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Extending the Range of the Glassy State: Novel properties and applications exploiting non-crystallinity

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“The deepest and most interesting unsolved problem in solid state theory is probably the theory of the nature of glass and the glass transition.” [PW Anderson, Science 267 (1995) 1615]. This talk will focus on developments in understanding and exploiting the glassy state that is formed when a liquid is cooled into a solid state without crystallizing. We will consider such questions as the extent to which glasses should be considered to be disordered or ordered. Metallic glasses can show excellent mechanical properties — this leads to possible applications, but also opens up the possibility of using mechanical working to change the structure and properties of glass, something hardly explored for conventional oxide glasses. Chalcogenide glasses can show ultra-rapid crystallization and this is exploitable in computer memory. Focusing on metallic and chalcogenide systems, a variety of recent studies will be reviewed. An example is the recent discovery that there can be significant effects on the properties of a glass by mechanical loading even well within the (nominally) elastic regime. This contributes to the exploration of the range of energy that can be achieved in the glassy state, from very high (‘rejuvenated’) to very low (‘relaxed’ and even ‘ultrastable’).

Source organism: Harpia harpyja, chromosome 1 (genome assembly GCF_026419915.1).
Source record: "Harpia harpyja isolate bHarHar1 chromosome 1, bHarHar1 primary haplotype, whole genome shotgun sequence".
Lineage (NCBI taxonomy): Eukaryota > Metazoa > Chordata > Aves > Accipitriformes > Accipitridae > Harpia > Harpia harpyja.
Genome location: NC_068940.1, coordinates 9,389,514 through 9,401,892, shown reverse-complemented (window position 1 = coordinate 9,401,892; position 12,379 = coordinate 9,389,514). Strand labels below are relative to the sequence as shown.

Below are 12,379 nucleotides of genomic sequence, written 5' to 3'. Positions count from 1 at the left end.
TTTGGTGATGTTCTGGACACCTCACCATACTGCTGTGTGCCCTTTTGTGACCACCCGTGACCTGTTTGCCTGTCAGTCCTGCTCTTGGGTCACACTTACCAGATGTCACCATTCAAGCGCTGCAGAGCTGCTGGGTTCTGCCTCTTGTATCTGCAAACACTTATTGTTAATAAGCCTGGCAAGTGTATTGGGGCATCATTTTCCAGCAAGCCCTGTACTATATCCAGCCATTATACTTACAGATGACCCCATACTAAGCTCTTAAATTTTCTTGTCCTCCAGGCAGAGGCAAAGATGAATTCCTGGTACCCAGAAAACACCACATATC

This talk is part of the Physical Chemistry Research Interest Group series.

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